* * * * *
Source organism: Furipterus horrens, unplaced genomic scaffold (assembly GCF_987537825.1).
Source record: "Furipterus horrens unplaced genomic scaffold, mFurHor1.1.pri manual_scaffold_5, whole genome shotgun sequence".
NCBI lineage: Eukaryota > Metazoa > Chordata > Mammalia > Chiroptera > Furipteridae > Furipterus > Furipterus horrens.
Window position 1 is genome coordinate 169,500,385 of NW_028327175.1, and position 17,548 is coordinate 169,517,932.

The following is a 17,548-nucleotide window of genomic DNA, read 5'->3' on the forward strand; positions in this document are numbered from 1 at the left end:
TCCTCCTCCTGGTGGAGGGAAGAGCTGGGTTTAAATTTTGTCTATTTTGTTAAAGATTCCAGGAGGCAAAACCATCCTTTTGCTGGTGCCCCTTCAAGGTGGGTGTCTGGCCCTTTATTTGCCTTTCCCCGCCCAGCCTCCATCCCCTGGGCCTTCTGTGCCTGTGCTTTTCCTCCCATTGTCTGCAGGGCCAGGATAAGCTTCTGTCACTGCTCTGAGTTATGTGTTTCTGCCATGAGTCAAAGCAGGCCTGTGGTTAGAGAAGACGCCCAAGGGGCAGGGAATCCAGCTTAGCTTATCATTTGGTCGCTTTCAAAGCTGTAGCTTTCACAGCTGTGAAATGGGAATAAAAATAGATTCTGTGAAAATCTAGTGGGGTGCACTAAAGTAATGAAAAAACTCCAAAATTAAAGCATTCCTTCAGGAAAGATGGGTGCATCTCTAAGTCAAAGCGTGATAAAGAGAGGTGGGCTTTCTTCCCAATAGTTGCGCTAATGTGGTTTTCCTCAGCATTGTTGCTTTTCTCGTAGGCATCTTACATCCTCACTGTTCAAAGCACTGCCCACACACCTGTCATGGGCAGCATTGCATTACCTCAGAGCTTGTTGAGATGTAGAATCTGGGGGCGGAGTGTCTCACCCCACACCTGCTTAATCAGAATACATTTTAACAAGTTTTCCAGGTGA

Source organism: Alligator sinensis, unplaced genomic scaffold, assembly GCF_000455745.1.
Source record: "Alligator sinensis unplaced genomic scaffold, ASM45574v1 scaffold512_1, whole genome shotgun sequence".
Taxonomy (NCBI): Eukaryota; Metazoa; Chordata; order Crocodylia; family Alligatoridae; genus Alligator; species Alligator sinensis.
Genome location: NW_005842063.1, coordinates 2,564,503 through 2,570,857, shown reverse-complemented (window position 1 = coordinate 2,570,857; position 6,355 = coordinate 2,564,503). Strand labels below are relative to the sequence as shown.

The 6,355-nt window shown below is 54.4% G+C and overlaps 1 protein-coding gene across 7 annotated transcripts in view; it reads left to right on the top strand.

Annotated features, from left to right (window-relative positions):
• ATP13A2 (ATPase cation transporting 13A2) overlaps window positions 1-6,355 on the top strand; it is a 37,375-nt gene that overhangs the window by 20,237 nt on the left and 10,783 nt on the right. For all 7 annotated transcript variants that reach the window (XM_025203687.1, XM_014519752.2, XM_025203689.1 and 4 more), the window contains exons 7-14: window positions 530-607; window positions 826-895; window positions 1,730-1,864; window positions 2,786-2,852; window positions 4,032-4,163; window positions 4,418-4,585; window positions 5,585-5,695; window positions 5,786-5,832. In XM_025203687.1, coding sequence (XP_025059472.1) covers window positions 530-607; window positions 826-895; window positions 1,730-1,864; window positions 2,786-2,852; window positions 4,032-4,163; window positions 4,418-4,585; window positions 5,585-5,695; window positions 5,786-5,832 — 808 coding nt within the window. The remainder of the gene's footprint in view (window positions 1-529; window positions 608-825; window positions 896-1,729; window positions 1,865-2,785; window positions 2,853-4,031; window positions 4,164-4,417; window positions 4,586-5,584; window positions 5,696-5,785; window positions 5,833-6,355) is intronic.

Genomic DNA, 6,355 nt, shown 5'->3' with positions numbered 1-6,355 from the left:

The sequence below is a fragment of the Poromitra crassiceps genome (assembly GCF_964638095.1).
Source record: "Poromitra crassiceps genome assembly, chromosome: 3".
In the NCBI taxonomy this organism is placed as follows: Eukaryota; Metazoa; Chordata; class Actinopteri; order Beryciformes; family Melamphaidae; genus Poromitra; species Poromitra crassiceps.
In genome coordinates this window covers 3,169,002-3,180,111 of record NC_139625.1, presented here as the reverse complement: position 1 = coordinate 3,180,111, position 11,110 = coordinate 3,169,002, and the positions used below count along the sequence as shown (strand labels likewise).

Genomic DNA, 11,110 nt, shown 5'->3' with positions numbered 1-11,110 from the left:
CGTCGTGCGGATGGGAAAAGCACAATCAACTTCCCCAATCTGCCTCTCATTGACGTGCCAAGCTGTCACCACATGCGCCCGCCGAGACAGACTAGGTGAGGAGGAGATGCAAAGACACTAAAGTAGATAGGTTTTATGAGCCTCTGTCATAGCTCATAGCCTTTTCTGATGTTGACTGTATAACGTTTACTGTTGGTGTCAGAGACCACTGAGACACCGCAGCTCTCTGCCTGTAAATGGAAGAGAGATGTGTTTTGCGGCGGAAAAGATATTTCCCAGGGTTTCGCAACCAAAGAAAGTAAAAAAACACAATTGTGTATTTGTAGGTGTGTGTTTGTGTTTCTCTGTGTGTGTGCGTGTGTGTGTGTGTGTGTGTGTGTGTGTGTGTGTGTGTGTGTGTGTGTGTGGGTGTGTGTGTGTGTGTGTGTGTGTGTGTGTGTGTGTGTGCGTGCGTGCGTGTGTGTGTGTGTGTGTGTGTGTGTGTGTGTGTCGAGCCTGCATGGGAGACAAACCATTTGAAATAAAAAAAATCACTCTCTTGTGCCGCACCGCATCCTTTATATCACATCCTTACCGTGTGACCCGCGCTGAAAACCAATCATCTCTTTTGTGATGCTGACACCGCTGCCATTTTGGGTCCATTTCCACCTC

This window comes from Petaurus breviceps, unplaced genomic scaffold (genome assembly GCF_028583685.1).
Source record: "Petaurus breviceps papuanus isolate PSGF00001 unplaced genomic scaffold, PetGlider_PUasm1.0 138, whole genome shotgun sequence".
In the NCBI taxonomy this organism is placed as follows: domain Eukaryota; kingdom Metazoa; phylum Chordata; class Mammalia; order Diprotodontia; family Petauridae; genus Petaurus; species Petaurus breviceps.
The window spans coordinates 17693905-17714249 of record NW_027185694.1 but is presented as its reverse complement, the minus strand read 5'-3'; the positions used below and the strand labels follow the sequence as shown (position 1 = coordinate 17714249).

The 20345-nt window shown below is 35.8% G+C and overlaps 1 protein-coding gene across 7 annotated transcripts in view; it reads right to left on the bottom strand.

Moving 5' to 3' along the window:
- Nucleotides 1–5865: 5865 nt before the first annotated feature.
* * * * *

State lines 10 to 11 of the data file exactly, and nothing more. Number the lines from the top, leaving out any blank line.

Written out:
Genome location: NW_005842063.1, coordinates 2,564,503 through 2,570,857, shown reverse-complemented (window position 1 = coordinate 2,570,857; position 6,355 = coordinate 2,564,503). Strand labels below are relative to the sequence as shown.

The 6,355-nt window shown below is 54.4% G+C and overlaps 1 protein-coding gene across 7 annotated transcripts in view; it reads left to right on the top strand.